Sunday, June 12, 2011

Onward to Turtle Bay

This morning we awoke to terns calling and I got my first hit of real sadness. Sadness that this journey will be over soon and we will be leaving this life. Anchoring in stunning places and being part of the place is something we have absolutely loved. We haven't been able to do enough of it lately so this one is bittersweet. This is the first actual location we've returned to. It brings back so many memories, surf landings, crabs on the beach, sand dollar frisbees, lobster pasta with new cruiser friends at Xmas time, and delightful local fisherman. Like we've said before, we're ready for a change but there will be so many things we will miss.

The cruiser tribe that was here all left early this morning. This is one thing we won't miss. We haven't been around the cruising community much in a while and didn't think about how big of a deal the Baja Bash is to so many sailors. We have been sitting here with 10 other boats in the anchorage and the VHF chit-chat has been almost non-stop about the weather and when and how boats will leave. Even more annoying, our 18 channel on our VHF bleeds over to 16, so when boats switch to 18, which they have been doing constantly, we can hear their conversations too. At times, we smile and are cheaply entertained but at other times we've had to switch off the VHF entirely just to have some peace.

Don't get me's not that we are better then all these other cruisers. We are just different. We've almost never wanted to be part of these circles where everyone is always sharing plans and buddy boating along together. It's just not us, and takes away from the adventurous and independent side of the cruising life which has always been our way. When a certain boat here in the anchorage is calling for a "cruiser net" in the morning and evenings for all the boats here to check-in and share weather data, we opt out. A "cruiser VHF net" in Bahia Santa Maria? It's a bit much for us.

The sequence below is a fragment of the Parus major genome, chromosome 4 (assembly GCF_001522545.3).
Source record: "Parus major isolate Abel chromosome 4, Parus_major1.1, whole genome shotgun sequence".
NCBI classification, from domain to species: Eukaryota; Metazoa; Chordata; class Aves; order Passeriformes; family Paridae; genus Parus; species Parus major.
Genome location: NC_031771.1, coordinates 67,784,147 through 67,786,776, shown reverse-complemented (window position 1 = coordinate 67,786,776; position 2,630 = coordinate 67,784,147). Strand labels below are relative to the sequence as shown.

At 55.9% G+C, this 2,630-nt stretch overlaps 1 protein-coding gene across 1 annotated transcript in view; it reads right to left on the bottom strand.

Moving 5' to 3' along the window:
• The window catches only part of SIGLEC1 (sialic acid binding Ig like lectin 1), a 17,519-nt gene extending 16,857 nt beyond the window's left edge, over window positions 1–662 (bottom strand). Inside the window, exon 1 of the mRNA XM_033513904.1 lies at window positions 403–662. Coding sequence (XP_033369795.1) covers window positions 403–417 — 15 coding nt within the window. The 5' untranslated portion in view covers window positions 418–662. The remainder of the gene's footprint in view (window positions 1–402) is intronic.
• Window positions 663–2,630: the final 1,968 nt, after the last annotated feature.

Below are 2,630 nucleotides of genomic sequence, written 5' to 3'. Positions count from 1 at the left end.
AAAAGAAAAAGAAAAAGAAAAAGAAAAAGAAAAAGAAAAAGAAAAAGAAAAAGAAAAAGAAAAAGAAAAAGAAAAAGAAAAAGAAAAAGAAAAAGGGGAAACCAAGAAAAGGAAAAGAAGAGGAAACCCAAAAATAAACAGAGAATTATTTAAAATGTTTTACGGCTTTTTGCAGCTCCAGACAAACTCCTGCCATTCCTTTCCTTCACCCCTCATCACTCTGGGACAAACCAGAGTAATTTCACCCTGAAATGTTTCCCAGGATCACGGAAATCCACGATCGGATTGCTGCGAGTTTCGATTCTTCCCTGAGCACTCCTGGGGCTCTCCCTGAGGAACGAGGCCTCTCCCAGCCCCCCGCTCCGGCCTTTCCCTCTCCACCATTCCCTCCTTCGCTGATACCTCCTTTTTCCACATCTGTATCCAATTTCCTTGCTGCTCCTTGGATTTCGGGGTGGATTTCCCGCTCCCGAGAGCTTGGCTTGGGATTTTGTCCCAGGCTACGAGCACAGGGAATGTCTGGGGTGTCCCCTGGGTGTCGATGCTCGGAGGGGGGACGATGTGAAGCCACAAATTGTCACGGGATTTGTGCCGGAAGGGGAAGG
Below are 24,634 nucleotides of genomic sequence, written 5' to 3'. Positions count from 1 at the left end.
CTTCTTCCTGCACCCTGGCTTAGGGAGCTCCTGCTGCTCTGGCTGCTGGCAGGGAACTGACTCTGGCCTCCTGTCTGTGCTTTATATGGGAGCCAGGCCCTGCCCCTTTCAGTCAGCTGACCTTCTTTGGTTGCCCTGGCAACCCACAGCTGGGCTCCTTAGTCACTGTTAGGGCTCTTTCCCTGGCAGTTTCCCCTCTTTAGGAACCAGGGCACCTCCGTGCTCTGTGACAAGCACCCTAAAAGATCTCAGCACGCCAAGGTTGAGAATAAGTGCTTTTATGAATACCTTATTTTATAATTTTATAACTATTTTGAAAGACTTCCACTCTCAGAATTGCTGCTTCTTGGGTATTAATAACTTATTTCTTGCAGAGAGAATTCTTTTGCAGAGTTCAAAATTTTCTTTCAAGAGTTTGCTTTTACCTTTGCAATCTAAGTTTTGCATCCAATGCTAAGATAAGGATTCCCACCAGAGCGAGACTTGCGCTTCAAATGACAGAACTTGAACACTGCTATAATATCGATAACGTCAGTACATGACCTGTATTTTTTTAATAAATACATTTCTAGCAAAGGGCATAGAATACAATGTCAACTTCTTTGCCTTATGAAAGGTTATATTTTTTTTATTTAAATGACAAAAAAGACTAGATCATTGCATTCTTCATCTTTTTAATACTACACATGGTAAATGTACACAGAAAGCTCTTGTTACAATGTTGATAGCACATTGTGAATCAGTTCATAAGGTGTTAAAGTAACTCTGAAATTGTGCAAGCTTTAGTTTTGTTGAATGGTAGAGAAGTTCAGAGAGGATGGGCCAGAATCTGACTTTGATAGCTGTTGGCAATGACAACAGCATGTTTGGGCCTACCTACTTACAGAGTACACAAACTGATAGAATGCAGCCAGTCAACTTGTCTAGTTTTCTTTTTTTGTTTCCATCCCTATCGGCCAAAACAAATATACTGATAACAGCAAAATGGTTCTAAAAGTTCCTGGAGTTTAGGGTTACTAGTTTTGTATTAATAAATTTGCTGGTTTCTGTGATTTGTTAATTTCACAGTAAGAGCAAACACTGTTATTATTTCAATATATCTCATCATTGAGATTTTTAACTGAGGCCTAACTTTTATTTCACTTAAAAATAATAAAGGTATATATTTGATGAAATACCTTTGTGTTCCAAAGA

On a positive note, the VHF is an helpful and important tool. Just yesterday a boat was calling looking for a barometer for their clipper route (offshore) passage to Oregon and a boat in this anchorage swiftly responded with one. We have seen this thing happen again and again. The cruising community really is amazing most of the time. We all would do anything to help another one of us. Out here with people we may never have befriended in another world we would automatically go out of our way to help them if we could, and most other cruisers would do the same. It is a special thing to know you have a community that you can depend on.

We have spent the last two days cooking soups and baking cookies and banana breads, watching movies, catching up on TIME magazine articles, and going through old photos. Returning to Bahia Santa Maria and reflecting on where we came from and where we've been, we realize we've come a long long ways since when we arrived to this bay 4 1/2 years ago. We were pretty green back then. And even though we chose not to buddy boat or join a group of cruisers south to Mexico like the Baja HaHa, we hadn't done that many overnight passages together on DK and we were nervous. Now that's all changed. Even though the Baja Bash isn't fun nor easy with all the beating into the wind and seas, by no means is it that tough. Being smart with planning and patient with weather windows helps a ton. And then accepting the reality of motor-sailing for 2-3 cold nights in a row is part of the deal. Thankfully this is isn't the southern ocean with big storms and massive seas nor is it filled with
possible potential pirates. This is still Mexico and there are places to anchor, hide, and actually escape from the winds and seas if you need to.

We'll leave tonight about midnight and hope the boats ahead of us are fairing well and the VHF chatter isn't floating too far on the airwaves. The weather forecast looks good and we're hoping we can get to Turtle Bay in a couple of days, do a quick refuel, and continue on. All rested up and ready for Leg 2 to begin.

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